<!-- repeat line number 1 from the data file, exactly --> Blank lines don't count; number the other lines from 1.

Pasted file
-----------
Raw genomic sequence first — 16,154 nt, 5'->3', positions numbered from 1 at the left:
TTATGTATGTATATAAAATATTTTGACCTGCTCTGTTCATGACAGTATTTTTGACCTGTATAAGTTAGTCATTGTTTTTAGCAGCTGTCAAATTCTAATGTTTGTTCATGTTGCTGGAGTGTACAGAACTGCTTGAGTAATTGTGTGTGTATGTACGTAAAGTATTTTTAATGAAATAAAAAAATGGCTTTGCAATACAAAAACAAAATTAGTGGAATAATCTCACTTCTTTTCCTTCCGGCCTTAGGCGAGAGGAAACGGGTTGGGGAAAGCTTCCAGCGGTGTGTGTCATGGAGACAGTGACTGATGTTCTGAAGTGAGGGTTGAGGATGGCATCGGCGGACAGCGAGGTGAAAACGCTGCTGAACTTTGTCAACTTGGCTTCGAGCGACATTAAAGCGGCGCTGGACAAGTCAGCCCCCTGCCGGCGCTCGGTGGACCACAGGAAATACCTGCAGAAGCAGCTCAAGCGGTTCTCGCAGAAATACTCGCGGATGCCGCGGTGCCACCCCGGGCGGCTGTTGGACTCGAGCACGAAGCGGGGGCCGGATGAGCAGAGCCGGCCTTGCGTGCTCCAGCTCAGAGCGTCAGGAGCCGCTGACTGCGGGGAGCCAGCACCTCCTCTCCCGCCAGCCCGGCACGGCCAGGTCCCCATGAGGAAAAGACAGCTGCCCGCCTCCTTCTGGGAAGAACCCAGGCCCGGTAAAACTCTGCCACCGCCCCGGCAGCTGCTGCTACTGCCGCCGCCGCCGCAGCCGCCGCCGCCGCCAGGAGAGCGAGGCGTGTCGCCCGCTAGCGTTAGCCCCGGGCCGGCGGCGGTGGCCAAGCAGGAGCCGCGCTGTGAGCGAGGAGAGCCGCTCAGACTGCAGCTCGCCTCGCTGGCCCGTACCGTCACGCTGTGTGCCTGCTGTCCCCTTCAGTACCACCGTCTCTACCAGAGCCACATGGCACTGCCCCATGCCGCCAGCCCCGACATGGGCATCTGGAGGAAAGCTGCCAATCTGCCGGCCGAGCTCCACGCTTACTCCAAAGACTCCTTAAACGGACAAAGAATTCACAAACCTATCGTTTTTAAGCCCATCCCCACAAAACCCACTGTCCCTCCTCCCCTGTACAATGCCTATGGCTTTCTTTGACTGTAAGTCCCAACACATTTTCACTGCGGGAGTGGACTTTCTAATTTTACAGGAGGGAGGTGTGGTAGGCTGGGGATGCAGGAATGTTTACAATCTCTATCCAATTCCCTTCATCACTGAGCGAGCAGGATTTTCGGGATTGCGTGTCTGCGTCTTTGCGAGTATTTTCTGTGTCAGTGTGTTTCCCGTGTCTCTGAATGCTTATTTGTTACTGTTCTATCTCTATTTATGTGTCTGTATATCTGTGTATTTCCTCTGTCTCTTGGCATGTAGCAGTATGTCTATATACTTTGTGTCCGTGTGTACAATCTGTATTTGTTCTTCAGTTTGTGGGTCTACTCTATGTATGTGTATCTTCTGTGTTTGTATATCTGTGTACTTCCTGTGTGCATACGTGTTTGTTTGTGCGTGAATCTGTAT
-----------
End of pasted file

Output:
Raw genomic sequence first — 16,154 nt, 5'->3', positions numbered from 1 at the left: